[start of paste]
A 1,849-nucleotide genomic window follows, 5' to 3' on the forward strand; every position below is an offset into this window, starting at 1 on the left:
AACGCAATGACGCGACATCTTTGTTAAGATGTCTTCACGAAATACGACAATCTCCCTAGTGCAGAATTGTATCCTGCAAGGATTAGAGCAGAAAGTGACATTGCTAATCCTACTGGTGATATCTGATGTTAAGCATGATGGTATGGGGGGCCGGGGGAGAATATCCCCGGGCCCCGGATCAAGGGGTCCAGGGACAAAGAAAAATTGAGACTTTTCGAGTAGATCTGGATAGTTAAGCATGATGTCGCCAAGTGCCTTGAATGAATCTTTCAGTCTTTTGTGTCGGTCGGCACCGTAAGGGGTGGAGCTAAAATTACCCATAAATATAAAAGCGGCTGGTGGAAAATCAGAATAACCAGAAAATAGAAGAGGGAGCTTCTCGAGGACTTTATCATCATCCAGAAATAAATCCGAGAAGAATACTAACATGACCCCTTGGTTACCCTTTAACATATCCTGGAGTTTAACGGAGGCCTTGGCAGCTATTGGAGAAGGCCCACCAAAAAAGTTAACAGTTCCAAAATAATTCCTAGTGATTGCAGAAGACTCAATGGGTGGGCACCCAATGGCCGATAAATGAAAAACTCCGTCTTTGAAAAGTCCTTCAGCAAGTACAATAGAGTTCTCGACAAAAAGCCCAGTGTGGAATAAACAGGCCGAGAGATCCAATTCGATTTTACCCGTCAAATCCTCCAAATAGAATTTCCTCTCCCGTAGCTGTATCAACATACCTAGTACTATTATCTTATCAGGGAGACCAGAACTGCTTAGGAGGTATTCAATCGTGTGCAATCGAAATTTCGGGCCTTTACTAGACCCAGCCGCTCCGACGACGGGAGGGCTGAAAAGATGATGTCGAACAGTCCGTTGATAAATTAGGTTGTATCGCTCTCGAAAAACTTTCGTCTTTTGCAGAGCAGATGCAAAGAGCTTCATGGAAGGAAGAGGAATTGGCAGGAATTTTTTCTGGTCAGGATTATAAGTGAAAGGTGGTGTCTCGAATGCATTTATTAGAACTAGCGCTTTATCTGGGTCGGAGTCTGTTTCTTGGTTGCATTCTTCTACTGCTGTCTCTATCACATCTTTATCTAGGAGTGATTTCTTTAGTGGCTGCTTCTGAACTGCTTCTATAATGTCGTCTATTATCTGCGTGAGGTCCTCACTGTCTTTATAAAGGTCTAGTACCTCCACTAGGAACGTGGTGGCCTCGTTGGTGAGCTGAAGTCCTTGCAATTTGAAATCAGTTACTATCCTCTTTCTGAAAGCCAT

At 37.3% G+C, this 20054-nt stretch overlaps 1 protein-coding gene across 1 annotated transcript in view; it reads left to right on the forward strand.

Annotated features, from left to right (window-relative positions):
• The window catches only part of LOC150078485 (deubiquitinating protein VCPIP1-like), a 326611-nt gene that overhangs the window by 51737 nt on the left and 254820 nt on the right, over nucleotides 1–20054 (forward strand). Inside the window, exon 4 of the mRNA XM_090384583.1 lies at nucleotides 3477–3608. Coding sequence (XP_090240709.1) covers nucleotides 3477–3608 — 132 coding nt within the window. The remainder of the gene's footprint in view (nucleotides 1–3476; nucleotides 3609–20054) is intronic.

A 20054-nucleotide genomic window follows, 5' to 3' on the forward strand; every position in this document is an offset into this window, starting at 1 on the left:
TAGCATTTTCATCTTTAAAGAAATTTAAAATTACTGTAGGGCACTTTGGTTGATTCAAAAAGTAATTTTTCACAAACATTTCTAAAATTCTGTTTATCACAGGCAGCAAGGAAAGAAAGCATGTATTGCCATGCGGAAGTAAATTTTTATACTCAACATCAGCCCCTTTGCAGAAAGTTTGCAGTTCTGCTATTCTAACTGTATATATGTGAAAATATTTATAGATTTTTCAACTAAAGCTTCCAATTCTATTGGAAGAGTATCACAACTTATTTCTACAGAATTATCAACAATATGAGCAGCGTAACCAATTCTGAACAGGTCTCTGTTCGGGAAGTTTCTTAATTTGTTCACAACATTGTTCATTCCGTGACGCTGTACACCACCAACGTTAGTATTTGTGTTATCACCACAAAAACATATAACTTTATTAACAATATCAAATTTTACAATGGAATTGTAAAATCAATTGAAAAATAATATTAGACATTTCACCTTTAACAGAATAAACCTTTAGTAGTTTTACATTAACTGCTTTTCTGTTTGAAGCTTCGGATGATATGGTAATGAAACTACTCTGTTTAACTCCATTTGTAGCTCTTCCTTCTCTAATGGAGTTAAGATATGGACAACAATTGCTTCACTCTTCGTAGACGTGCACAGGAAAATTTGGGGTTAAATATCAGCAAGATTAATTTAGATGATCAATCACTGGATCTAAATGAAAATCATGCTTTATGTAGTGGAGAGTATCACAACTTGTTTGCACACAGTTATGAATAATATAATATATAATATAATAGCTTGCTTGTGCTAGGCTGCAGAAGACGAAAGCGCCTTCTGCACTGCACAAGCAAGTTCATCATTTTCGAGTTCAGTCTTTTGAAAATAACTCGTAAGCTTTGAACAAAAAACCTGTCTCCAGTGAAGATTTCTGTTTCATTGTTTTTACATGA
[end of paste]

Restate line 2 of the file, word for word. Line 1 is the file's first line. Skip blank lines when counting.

AACGCAATGACGCGACATCTTTGTTAAGATGTCTTCACGAAATACGACAATCTCCCTAGTGCAGAATTGTATCCTGCAAGGATTAGAGCAGAAAGTGACATTGCTAATCCTACTGGTGATATCTGATGTTAAGCATGATGGTATGGGGGGCCGGGGGAGAATATCCCCGGGCCCCGGATCAAGGGGTCCAGGGACAAAGAAAAATTGAGACTTTTCGAGTAGATCTGGATAGTTAAGCATGATGTCGCCAAGTGCCTTGAATGAATCTTTCAGTCTTTTGTGTCGGTCGGCACCGTAAGGGGTGGAGCTAAAATTACCCATAAATATAAAAGCGGCTGGTGGAAAATCAGAATAACCAGAAAATAGAAGAGGGAGCTTCTCGAGGACTTTATCATCATCCAGAAATAAATCCGAGAAGAATACTAACATGACCCCTTGGTTACCCTTTAACATATCCTGGAGTTTAACGGAGGCCTTGGCAGCTATTGGAGAAGGCCCACCAAAAAAGTTAACAGTTCCAAAATAATTCCTAGTGATTGCAGAAGACTCAATGGGTGGGCACCCAATGGCCGATAAATGAAAAACTCCGTCTTTGAAAAGTCCTTCAGCAAGTACAATAGAGTTCTCGACAAAAAGCCCAGTGTGGAATAAACAGGCCGAGAGATCCAATTCGATTTTACCCGTCAAATCCTCCAAATAGAATTTCCTCTCCCGTAGCTGTATCAACATACCTAGTACTATTATCTTATCAGGGAGACCAGAACTGCTTAGGAGGTATTCAATCGTGTGCAATCGAAATTTCGGGCCTTTACTAGACCCAGCCGCTCCGACGACGGGAGGGCTGAAAAGATGATGTCGAACAGTCCGTTGATAAATTAGGTTGTATCGCTCTCGAAAAACTTTCGTCTTTTGCAGAGCAGATGCAAAGAGCTTCATGGAAGGAAGAGGAATTGGCAGGAATTTTTTCTGGTCAGGATTATAAGTGAAAGGTGGTGTCTCGAATGCATTTATTAGAACTAGCGCTTTATCTGGGTCGGAGTCTGTTTCTTGGTTGCATTCTTCTACTGCTGTCTCTATCACATCTTTATCTAGGAGTGATTTCTTTAGTGGCTGCTTCTGAACTGCTTCTATAATGTCGTCTATTATCTGCGTGAGGTCCTCACTGTCTTTATAAAGGTCTAGTACCTCCACTAGGAACGTGGTGGCCTCGTTGGTGAGCTGAAGTCCTTGCAATTTGAAATCAGTTACTATCCTCTTTCTGAAAGCCAT